Newspaper article The Christian Science Monitor

Dams Linked to Methane Emissions: How Dirty Is 'Clean' Hydropower?

Newspaper article The Christian Science Monitor

Dams Linked to Methane Emissions: How Dirty Is 'Clean' Hydropower?

Article excerpt

Is hydropower less clean than it seems? A new study synthesizing prior research on water reservoir emissions suggests that they may emit the equivalent of a billion tons of carbon dioxide every year. That's 1.3 percent of total global emissions.

The study, which will appear in next week's BioScience, is the work of 10 authors at universities and institutions in the US, Canada, China, Brazil, and the Netherlands. They argue that reservoir emissions should be included in global carbon budgets, which they currently are not.

Many nations, particularly in the developing world, depend on hydropower as an affordable source of energy - and a way to meet Paris Accord commitments. If these findings are borne out by further research, they could affect international climate policy.

Hydropower has historically had proponents and detractors on both sides of the environmental debate. Some point to water-powered turbines as clean and renewable energy, while others criticize the dams and reservoirs that can destroy river ecosystems and displace millions of people.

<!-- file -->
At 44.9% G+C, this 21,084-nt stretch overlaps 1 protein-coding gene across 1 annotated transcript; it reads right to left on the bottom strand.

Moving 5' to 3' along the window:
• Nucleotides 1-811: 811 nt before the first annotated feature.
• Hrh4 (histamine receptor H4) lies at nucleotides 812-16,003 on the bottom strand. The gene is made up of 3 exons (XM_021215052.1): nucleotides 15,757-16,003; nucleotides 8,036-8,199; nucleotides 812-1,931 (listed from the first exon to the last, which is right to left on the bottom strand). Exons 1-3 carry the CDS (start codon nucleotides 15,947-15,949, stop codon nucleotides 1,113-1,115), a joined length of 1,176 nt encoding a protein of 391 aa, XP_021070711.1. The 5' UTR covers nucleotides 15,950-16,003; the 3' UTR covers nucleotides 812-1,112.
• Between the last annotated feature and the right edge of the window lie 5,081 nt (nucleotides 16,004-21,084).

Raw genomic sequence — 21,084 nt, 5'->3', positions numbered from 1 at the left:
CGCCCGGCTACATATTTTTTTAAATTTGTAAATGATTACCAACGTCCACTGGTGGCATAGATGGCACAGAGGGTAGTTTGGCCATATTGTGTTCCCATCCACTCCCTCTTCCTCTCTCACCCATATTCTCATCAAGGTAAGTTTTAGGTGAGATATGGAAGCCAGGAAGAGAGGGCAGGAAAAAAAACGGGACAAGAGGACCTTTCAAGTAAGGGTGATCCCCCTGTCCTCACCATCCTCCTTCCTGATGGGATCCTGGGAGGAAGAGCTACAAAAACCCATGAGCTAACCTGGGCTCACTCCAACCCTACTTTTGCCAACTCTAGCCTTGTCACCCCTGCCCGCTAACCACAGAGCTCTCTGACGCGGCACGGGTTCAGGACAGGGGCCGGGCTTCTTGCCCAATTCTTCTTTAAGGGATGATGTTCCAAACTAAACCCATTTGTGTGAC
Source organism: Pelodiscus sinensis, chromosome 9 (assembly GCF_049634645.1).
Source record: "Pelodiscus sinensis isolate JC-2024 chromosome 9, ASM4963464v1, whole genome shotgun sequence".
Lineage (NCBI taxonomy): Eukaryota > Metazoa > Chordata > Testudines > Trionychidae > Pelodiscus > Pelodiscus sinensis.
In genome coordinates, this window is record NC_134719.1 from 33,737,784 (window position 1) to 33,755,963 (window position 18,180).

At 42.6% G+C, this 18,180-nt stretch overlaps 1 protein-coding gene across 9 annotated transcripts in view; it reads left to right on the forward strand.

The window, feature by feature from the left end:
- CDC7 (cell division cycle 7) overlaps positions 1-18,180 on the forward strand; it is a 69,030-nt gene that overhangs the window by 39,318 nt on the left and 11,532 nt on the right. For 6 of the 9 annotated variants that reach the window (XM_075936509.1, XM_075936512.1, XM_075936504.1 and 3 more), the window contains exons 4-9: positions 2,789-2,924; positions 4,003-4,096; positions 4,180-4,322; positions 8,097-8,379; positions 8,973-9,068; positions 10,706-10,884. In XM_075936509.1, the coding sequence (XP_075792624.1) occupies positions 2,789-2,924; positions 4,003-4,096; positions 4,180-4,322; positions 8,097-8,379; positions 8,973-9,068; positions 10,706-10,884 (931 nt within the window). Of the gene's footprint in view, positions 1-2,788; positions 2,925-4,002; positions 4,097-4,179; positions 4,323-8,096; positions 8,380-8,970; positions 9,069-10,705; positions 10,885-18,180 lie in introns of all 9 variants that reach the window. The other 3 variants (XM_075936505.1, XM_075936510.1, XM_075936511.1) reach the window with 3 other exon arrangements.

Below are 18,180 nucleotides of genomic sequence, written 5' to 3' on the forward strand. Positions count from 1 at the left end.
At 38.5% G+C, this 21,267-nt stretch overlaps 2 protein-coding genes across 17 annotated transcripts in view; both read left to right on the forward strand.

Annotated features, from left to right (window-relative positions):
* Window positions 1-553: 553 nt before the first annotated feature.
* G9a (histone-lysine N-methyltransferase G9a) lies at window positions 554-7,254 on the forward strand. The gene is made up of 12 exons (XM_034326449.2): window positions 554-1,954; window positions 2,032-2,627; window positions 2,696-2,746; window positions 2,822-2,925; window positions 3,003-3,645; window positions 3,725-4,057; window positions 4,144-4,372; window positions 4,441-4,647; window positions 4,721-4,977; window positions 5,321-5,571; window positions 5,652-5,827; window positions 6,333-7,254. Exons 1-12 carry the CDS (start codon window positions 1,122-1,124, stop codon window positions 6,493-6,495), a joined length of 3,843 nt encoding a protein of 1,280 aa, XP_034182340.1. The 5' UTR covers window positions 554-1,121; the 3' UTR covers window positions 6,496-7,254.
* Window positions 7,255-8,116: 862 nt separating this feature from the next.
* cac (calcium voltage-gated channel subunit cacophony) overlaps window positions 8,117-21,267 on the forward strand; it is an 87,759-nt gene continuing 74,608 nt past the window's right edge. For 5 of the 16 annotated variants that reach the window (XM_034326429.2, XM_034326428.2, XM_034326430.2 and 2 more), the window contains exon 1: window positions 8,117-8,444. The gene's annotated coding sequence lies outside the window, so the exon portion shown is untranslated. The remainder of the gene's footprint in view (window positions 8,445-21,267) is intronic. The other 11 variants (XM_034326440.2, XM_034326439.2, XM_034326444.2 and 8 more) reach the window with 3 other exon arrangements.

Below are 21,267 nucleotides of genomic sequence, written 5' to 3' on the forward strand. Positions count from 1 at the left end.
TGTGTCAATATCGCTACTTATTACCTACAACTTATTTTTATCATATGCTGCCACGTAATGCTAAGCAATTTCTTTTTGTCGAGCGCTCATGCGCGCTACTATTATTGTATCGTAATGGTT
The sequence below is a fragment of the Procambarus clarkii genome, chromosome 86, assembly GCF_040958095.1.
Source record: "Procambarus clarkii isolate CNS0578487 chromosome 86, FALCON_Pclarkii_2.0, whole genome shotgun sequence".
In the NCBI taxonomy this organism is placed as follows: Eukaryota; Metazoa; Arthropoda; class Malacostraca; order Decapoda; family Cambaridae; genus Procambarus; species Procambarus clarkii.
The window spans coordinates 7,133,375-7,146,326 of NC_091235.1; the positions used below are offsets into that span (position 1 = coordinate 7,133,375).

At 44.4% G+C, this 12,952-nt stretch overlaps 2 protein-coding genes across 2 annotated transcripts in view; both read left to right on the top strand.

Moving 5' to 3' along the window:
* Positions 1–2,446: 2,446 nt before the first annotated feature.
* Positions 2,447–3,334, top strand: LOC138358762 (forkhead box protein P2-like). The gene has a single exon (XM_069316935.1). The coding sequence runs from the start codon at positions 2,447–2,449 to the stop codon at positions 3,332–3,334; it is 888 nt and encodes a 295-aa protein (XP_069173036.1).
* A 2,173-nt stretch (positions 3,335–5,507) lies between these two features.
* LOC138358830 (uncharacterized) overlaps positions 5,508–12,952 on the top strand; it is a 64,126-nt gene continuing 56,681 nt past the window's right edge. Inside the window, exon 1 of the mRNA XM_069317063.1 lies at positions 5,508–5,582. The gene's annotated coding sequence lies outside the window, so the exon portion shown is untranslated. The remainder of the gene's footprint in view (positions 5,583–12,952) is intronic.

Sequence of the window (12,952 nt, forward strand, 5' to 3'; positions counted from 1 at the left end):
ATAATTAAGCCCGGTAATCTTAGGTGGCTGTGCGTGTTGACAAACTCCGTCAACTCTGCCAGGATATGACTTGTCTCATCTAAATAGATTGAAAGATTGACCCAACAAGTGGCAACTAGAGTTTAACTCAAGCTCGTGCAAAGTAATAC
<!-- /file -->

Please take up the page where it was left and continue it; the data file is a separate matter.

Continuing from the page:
At the Paris Climate Change Conference in December, more than 300 organizations called for large hydropower to be excluded from climate initiatives.

Prospects seem to be improving for dammed rivers, as The Christian Science Monitor's Cristina Maza reported in May:

The Nature Conservancy has collaborated with the Army Corps of Engineers to reduce the impact of the dams already in existence. Their aim is to lower the impacts hydropower has on the environment by changing the way dams operate, helping to restore downstream ecosystems, and removing dams in places that have aging infrastructure that can't be rehabilitated.At one-sixth of the energy mix, hydropower is the world's leading source of renewable power -- and another 3,700 dams are being planned or constructed worldwide. So the finding that acre for acre, reservoirs produce 25 percent more methane than previously thought is an important one for the future of the industry and for plans to curb carbon emissions.

What causes a reservoir to emit greenhouse gases?

The study's authors have a provocative new answer. Where older studies had suggested tropical reservoirs were the biggest emitters, the new study finds that the culprits are the plants growing in reservoirs, regardless of latitude.

"We were surprised to find that the biological productivity of the reservoir (i.e. how many 'nutrients' like nitrogen and phosphorus the reservoir receives and the associated degree of algae growth) is a better predictor of emissions than is latitude. So, the most biologically productive reservoirs are producing the most methane," writes Bridget Deemer, the study's first author, in an email to The Christian Science Monitor.

The study authors suggest that Amazonian reservoirs do not emit significantly more methane than non-Amazonian reservoirs, a finding that runs counter to previous work on the topic, she adds. …

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